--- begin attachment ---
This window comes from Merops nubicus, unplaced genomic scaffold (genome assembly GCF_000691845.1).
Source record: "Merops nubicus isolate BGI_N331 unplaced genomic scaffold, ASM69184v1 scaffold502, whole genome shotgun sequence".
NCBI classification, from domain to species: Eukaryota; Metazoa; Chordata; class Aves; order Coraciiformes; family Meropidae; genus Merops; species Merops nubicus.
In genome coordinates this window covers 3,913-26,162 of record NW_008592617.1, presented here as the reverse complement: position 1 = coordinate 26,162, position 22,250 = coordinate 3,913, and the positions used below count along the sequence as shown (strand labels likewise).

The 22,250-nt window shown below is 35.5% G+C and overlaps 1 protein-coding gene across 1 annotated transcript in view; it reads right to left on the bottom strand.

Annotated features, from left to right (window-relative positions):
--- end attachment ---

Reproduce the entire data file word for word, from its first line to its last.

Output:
This window comes from Merops nubicus, unplaced genomic scaffold (genome assembly GCF_000691845.1).
Source record: "Merops nubicus isolate BGI_N331 unplaced genomic scaffold, ASM69184v1 scaffold502, whole genome shotgun sequence".
NCBI classification, from domain to species: Eukaryota; Metazoa; Chordata; class Aves; order Coraciiformes; family Meropidae; genus Merops; species Merops nubicus.
In genome coordinates this window covers 3,913-26,162 of record NW_008592617.1, presented here as the reverse complement: position 1 = coordinate 26,162, position 22,250 = coordinate 3,913, and the positions used below count along the sequence as shown (strand labels likewise).

The 22,250-nt window shown below is 35.5% G+C and overlaps 1 protein-coding gene across 1 annotated transcript in view; it reads right to left on the bottom strand.

Annotated features, from left to right (window-relative positions):